Anyone walking into Saskatoon’s Cathedral of the Holy Family will notice the huge colorful south-facing stained glass installation.
But “Lux Gloria” is more than just a beautiful art installation. The stained glass windows are a world first, they generate energy.
Canadian artist Sarah Hall embedded the more than 1,000 photovoltaic cells in her stained glass art work. There are 1,113 hand-soldered, silver colored polycrystalline solar cells embedded in the windows. The windows are meant to portray beauty and grace and also demonstrate energy generated from sunlight, a press release said.
The panels should produce about 2,500 kilowatt hours annually, Kevin Hudson, manager of metering and sustainable electricity for Saskatoon Light & Power said in a press release.
The prominent location of the windows in the newly constructed cathedral allows showcasing the integration of solar energy as a beautiful element of the building and not a necessary eyesore, said Jim Nakoneshny, facilities manager, in an email interview. The Cathedral would have installed stained glass anyway, so the additional cost to include the solar element was small, he said.
The energy production is relatively small compared to the 65,000 square-foot facility, but when tied into the electrical system the building will use all the generated power instead of keeping the two power systems separated and having to find a dedicated use for the solar power, he said.
The solar array was finalized, inspected and tied into the energy grid in July.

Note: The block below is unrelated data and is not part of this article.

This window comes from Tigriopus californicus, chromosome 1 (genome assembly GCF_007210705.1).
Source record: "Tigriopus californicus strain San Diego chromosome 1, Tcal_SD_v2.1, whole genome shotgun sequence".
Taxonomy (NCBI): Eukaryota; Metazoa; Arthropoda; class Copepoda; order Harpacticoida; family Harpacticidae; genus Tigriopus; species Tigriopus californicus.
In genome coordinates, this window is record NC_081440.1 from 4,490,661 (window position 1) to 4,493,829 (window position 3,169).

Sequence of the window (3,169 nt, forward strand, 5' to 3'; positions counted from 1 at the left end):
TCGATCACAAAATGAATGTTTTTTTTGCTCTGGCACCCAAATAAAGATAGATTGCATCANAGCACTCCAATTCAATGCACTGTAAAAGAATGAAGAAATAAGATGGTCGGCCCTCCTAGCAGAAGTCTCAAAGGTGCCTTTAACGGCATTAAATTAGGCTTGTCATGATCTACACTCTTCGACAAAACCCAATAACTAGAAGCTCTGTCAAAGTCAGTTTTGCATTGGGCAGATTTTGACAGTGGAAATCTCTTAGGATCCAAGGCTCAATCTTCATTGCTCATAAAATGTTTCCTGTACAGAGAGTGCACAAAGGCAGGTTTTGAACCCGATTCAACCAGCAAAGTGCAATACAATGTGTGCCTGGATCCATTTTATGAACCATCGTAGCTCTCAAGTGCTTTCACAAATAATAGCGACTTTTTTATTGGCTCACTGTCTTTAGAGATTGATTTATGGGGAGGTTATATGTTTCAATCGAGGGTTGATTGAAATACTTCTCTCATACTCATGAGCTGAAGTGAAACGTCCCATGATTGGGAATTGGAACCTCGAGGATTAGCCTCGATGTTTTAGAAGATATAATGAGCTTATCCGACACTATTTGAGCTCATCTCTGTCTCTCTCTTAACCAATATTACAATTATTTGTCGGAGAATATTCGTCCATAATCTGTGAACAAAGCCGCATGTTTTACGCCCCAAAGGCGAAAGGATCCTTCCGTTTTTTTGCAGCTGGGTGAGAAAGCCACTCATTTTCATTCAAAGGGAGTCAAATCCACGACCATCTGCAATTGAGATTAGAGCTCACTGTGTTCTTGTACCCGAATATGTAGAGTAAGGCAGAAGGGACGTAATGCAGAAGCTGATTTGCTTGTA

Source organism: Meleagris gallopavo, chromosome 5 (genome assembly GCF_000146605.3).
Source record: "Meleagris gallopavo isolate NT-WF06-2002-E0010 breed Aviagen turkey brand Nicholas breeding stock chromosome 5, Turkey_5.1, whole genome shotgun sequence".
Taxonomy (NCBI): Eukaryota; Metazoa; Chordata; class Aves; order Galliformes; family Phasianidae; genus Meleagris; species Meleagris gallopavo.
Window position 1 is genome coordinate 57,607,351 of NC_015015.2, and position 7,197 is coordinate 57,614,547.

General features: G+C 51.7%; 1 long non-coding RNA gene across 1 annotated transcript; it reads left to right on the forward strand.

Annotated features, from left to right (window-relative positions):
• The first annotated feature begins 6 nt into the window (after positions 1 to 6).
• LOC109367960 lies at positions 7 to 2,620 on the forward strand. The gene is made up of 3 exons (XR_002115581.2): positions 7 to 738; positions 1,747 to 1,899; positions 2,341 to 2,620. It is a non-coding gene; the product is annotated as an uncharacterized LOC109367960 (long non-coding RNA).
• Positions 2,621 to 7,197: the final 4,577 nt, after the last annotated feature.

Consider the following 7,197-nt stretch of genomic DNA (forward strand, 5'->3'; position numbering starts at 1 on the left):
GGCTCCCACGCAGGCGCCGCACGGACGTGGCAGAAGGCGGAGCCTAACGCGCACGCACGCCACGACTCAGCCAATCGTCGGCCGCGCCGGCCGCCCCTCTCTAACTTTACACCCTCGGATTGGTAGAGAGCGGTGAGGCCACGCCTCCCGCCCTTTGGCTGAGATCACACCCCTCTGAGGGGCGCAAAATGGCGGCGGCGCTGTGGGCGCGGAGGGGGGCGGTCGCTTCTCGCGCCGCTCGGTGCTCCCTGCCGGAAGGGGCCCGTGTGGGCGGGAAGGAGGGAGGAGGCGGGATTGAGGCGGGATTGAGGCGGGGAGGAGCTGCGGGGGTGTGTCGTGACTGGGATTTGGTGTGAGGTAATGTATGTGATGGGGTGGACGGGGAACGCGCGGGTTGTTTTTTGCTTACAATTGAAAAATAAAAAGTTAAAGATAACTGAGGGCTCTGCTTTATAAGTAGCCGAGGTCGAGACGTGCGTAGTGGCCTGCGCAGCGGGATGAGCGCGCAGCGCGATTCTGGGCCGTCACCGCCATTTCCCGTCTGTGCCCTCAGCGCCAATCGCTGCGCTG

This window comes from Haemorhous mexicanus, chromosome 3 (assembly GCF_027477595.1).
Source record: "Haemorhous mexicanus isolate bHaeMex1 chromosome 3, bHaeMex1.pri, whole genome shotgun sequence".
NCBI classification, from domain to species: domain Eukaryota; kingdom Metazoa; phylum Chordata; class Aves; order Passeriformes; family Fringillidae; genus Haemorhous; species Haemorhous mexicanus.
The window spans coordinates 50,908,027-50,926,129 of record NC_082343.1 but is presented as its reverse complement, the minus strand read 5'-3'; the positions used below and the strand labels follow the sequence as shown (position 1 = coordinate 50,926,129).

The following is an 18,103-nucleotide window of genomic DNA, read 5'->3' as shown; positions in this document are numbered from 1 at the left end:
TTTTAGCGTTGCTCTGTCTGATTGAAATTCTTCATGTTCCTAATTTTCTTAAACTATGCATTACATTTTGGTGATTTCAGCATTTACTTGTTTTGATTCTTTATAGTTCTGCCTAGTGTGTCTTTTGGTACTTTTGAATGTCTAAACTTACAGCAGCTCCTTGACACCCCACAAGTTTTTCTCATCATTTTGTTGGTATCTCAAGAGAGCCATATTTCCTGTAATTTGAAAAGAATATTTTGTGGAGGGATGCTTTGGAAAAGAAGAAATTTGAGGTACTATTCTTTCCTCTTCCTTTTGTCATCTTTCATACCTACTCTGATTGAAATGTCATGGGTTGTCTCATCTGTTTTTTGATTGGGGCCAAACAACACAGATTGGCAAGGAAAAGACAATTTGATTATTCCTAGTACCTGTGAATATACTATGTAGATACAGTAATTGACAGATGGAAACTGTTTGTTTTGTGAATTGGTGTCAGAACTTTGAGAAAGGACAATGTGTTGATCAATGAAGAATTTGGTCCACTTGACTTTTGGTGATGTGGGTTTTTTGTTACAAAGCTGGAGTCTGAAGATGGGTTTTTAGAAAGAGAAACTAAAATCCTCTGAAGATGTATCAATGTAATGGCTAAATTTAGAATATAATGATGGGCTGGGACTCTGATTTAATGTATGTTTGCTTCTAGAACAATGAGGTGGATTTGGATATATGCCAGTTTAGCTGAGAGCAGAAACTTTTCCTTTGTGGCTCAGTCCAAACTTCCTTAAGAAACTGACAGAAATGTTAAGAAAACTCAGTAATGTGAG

The cathedral considered using conventional roof mounted solar panels, but found integrating the panels into the building visually challenging. Embedding the solar panels into the stained glass made it a perfect fit. The title “Lux Gloria,” meaning Light of Glory, was inspired by the beauty of God’s creation expressed in Saskatchewan’s prairie skies and northern lights, the release said.
The installation includes a circle that represents prayer for unity. There are also 12 dichroic glass crosses signifying the Apostles.
The largest window is 37 feet high by 12 feet wide and is 107 feet above the ground. Each window is divided into 18 panels. Each solar panel is a unique size and shape.
Saskatoon receives an average of 2381 hours of sunshine - the most of any city in Canada.
The installation is Saskatchewan’s first building-integrated photovoltaic system. It’s a trend expected to grow.
Other churches have used conventional solar panel arrays connected to electrical systems, Nakoneshny said. But the Cathedral is the first to use a Building Integrated Photovoltaic system, which integrates solar collecting elements into the main architectural façade of the building.
Photo by Cristof Erban courtesy of Sarah Hall Studios